A very small of my day job consists of checking if the hardware on which I work will support certain video modes: “Hey Tom, has your widget the necessary bandwidth to deal with 4K/100Hz?”.

That’s the moment where I normally bring up a spreadsheet for some back-of-the-envelope math.

When doing hobby projects, I sometimes run into the same questions: can I stream 1080p at 60Hz on this Pano Logic G1 device that has an LPDDR DRAM? Will I be able to also stream it out over 100M Ethernet?

Spreadsheet are really great for this kind of stuff, but they become cumbersome to debug as they grow larger. So I wrote some Javascript instead and it has taken a bit of life on its own, with more features added as I need them. Maybe you find it useful.

So I present the Video Timings Calculator!

Operation is simple:

  • Select the resolution and refresh rate that you’re interested in
  • Manually adjust whatever parameter that needs to be changed
  • Voila! All the data you’ll ever need!


  • You can fill in your custom H-blank and V-blank numbers, but no custom front-porch, sync, or back-porch. That’s because they don’t make any difference in terms of required bandwidth.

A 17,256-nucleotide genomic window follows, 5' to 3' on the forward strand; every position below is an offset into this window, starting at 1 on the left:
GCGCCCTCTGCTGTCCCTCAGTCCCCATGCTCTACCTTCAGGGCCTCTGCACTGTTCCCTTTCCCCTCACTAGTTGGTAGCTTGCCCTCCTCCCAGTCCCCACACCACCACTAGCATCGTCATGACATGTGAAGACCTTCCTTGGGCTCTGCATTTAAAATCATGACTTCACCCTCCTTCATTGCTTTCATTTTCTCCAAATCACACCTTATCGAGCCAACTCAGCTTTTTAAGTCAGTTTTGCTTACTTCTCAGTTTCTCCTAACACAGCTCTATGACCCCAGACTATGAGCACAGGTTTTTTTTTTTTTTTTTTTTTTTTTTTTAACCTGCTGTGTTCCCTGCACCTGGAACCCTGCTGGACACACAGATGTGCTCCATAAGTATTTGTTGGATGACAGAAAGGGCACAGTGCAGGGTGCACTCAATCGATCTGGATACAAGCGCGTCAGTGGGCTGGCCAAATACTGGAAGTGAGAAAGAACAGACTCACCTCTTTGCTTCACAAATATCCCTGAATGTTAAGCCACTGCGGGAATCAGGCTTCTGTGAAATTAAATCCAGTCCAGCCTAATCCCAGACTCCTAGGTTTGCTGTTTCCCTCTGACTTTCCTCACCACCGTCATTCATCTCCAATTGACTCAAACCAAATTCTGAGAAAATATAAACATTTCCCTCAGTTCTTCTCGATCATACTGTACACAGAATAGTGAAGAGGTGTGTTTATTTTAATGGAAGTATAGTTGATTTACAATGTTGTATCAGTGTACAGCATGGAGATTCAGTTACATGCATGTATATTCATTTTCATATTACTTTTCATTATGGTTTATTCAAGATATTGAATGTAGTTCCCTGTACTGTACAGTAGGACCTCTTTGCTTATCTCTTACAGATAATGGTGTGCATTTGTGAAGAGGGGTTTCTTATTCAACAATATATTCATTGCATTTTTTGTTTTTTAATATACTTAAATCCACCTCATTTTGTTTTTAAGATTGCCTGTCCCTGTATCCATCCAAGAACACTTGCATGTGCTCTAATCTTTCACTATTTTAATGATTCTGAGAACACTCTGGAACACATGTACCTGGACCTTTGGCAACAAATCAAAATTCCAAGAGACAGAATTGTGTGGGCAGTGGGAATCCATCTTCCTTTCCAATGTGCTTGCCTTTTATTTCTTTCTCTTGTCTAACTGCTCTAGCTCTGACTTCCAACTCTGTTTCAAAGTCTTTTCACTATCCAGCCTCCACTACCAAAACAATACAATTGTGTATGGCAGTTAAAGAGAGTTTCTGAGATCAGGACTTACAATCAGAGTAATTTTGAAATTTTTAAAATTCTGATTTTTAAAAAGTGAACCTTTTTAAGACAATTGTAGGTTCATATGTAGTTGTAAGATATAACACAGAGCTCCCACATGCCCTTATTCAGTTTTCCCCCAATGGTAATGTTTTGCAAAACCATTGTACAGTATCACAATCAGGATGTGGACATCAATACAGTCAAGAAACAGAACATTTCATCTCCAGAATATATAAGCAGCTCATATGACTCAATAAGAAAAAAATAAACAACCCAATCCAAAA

• “Total BW” means: the bandwidth required if you need to transmit the active pixels and the blanking with the same amount of bits per pixel.
  • “Active BW” means: the bandwidth required if you only need to transmit the active pixels, and you can ignore blanking, as is the case for RFC4175.
  • For each video protocol and timing, the percentage number shows the amount of availabe BW is consumed. When it exceeds 100%, the timing can’t be transferred over that particular protocol.
  • The custom timings ignore interlaced or margins. That’s because I was lazy and nobody cares about these things anymore.
  • The RFC4175 assumes UDP over IP over Ethernet with an Ethernet MTU of 1500. I think I got the calculation mostly right, except for rounding error here and there depending on color format.
  • There may be other limitations that prevent a video timing to be transmitted over a particular protocol. For example, GPUs may have peak pixel clock restrictions that are lower than what the protocol theoretically supports.